January 8, 2011

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Emma Volume 9

Written by Kaoru Mori
Illustrated by Kaoru Mori
CMX

More stories from the world of Emma! Watch as Erich's chipmunk spends a night alone in the woods, we get a peek inside the relationship of Emma's German employers, and what to house laborers do with their wages? Plus, the first meeting of William and Hakim shows the competitive edge started early on, over a friendly game of tennis. Lastly, meet some new characters in an operatic love triangle. It's Victorian England seen from the perspective of Anglophile Kaoru Mori.

I liked this collection better than the first set of short stories that we got in Volume 8, though I admit to being totally thrown off by the opening story featuring the nature adventure of a household pet. It's a very cute tale of survival in an unfamiliar environment, but at the same time shows that these stories really don't have a strong connection to the main story of Emma. They're exercises and vignettes that give Mori a chance to keep visiting England of the late 19th Century within a familiar series. They have about as much to do with Emma as a superhero comic might if the main hero swung past in the first frame only--and even that might be a bit generous.

How much you like these stories in this collection will depend heavily on how much you care about the characters involved. I liked Emma's German family a lot, so it was nice to visit with them again. If you found them boring, then a good chunk of this collection is going to be worthless to you. The chapter between Mr. and Mrs. Meredith might only be of interest to married couples as well, I don't know. It's so rare to see positive images of married couples still in love that anytime they do exist in comics, I tend to latch on to them. Mori's portrait of them is so very close and intimate as to capture exactly what it's like to be happy with the person you love and know that nothing can change that feeling.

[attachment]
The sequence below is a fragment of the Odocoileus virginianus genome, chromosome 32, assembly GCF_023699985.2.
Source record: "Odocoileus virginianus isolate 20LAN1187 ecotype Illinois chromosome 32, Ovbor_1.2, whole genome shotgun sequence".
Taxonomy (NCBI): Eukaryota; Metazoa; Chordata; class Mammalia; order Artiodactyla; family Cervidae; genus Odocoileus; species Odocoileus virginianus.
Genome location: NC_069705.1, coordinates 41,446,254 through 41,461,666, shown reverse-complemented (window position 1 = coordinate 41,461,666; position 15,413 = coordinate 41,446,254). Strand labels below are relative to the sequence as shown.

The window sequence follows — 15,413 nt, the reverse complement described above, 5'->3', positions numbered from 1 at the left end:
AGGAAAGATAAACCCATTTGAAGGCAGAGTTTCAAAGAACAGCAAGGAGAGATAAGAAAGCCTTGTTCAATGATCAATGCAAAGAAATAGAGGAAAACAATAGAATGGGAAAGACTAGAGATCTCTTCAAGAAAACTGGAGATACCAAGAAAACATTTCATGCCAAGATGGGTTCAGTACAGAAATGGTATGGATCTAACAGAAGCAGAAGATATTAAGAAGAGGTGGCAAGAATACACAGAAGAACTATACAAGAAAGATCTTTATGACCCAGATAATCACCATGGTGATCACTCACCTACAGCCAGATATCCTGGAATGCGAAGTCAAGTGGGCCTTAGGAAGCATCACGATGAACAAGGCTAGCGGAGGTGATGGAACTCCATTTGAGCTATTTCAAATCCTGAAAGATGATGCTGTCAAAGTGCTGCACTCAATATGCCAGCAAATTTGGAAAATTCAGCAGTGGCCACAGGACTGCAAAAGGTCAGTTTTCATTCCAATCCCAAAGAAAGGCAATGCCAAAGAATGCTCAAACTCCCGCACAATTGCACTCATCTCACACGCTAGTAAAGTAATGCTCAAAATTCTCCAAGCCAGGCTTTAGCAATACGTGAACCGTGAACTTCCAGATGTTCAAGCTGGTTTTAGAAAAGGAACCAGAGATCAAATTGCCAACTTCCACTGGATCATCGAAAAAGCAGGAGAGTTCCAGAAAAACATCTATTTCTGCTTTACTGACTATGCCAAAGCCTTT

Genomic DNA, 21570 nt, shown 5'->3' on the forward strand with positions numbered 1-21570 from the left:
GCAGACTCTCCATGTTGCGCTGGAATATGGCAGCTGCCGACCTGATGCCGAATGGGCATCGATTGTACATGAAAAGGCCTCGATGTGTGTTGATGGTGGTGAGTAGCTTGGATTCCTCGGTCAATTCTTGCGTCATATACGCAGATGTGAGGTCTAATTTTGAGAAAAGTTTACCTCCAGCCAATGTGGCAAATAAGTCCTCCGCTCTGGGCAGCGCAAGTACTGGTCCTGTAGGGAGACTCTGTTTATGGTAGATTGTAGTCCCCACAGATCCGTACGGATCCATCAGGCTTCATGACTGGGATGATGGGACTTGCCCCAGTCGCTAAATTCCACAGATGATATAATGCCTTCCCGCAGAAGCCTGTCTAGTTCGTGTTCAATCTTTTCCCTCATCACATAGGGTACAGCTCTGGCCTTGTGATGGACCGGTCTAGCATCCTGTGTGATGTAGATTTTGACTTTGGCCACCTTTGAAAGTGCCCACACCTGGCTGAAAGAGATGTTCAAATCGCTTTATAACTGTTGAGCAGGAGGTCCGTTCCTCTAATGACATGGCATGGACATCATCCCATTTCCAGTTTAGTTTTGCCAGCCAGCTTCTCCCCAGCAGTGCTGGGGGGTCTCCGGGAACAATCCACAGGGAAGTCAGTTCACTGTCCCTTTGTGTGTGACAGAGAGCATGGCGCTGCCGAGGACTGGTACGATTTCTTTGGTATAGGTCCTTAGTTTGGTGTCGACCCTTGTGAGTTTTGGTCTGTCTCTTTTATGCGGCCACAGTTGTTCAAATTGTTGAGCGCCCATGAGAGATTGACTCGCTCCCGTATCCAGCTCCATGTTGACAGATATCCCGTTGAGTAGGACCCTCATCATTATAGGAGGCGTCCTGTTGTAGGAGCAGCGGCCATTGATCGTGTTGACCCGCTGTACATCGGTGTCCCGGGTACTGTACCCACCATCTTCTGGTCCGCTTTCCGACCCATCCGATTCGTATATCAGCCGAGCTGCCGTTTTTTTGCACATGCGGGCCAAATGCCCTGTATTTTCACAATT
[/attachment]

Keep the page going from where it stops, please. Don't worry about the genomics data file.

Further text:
I found the William and Hakim interlude to be interesting. There's clearly a power struggle between them, even if they are friends, that makes some of Hakim's comments at the end of Emma Volume 7 make a lot more sense. This might be the most "essential" of the short stories so far, if you want to take one as such. I laughed a lot at the antics in this one, particularly as Hakimn gets the hang of playing tennis.

The problem I had with this one, though, is the end story, about characters we've never met who have no ties to anyone else in the "Emmaverse." I think it's pretty self-indulgent to include a story like this in an ongoing series, especially since the concept (boy loves girl who loves another) is so pedestrian. There's no twist or angle that made it special and no connection to the rest of the stories either in this volume or in the previous eight. That was disappointing to me--if I am reading about Emma's world, I expect there to be more going on. There are plenty of other side characters to read about, and I don't really want to be adding to the cast at this late date.

Mori's storytelling ability and artistry remain remarkably consistent here, as her focus on character interaction and expressive close-ups dominate all of the stories. Her nature scenes in the opening story are better than I'd expect, honestly, given that I really haven't been impressed with her versatility in character design. She continues to work hard to make the period come alive on the page, whether it's outdoors in England or India or recreating Victorian-era shops. Part of the fun of reading the Emma series is to have the world of Henry James brought to life, and that continues in this trade as well.

I loved the main story of Emma, but I haven't been able to get into these short stories as much. I feel like maybe they'd have been better placed mixed in to the overall continuity, where they'd feel less like side projects and more like character development. The problem with reading them as standalone stories is that they end up too much like filler, separated as they are from the main characters. This is like reading an inventory story--they're good, but the lack of connection to what's going on hurts them. Though I liked this one better than the first set of stories in Volume 8, I still don't see this as must reading for anyone who isn't a huge fan of the Emmaverse or Mori herself. I am, however, looking forward to finishing things up in Volume 10.